Many people believe that the alternative methods to kill heartworms, like Paratox, are no longer safe to use as compared to conventional drugs. These alternative methods also rely on the same concept as conventional methods i.e. they kill the larvae or heartworms within the dog from its bloodstream. The greatest risk or danger during treatment is the death of the worms that decomposes and the mass that accumulates and creates blockage.
Besides, no studies are conducted to show that these alternate treatments are effective. Hence, they are similar to the slow kill method, with the same drawback of continued damage to the body as the worms remain present. Finally, some of the herbs used to treat heartworm are considered dangerous and may prove toxic in the amounts used to kill the worms.
The natural home remedies tend to work towards killing and expelling heartworms without any side effect. However, heartworm is a risky infection that can be deadly for your pet so it is suggested to consult the vet and not just rely on natural cure as it may not prove as effective as conventional methods.
Is There Any Side Effects From Medications Of Heartworms?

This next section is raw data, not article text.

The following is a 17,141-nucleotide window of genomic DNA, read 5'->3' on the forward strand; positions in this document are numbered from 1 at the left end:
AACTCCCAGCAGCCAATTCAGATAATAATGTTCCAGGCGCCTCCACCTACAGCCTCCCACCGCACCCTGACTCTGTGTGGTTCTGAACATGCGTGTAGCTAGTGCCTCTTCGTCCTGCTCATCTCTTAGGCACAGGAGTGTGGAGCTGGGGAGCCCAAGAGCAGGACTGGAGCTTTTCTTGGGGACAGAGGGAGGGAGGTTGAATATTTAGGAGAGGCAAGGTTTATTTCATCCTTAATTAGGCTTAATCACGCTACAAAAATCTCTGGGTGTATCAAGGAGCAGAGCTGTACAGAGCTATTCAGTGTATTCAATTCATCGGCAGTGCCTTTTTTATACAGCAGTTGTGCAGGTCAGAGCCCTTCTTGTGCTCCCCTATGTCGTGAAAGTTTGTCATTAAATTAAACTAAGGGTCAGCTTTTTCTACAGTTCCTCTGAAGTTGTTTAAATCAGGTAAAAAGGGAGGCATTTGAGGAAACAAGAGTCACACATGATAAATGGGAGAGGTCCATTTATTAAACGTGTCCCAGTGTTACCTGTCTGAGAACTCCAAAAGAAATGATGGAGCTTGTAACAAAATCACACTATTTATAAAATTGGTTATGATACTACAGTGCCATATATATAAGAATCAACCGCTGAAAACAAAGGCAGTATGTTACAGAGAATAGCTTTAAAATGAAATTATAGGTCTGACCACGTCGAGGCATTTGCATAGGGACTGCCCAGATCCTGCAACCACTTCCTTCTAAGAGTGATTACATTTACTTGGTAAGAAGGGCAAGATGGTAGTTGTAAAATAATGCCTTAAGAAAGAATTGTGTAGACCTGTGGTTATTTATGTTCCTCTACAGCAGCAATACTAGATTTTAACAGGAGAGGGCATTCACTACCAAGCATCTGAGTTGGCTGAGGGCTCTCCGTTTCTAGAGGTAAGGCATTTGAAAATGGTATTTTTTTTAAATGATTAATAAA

The most serious side effects usually occur with the treatment of the adult heartworms. As the worms die, they house in the lung arteries and severely blocks the blood vessels. In addition to the usual inflammation caused, just the presence of the worms is now greater than before due to the decomposing worms within the blood vessels.
The prescription medications used to treat the adult heartworms are called adulticides. These medications can prove toxic to the liver, kidneys, or may cause severe irritation if the solution spreads outside the vein. The major side effect is destruction of the adult worms and the resulting blood vessel blockage and inflammation.
After the adulticide treatment and its side effects are resolved that can last for about 1 month post treatment, the microfilaria are then eliminated. After about four months completing the adulticide therapy, the dogs are retested for the presence of heartworms, to determine if any additional treatment is needed or not. The infection is very risky and so are the side effects associated with its medications.
Heartworms and the treatment, killing them when they are present in your pet’s system is quite a dangerous process. Constantly involve the veterinarian in the treatment of heartworm infection of your dog even if you have decided to use natural and home remedies. Look for early signs of heartworm infection in your pet so that preventive steps are taken and it does not go to the last stages that are critical. Regular visit to a vet is the only preventive measure that can help you to correctly identify heartworm infection in early stages.
External Link References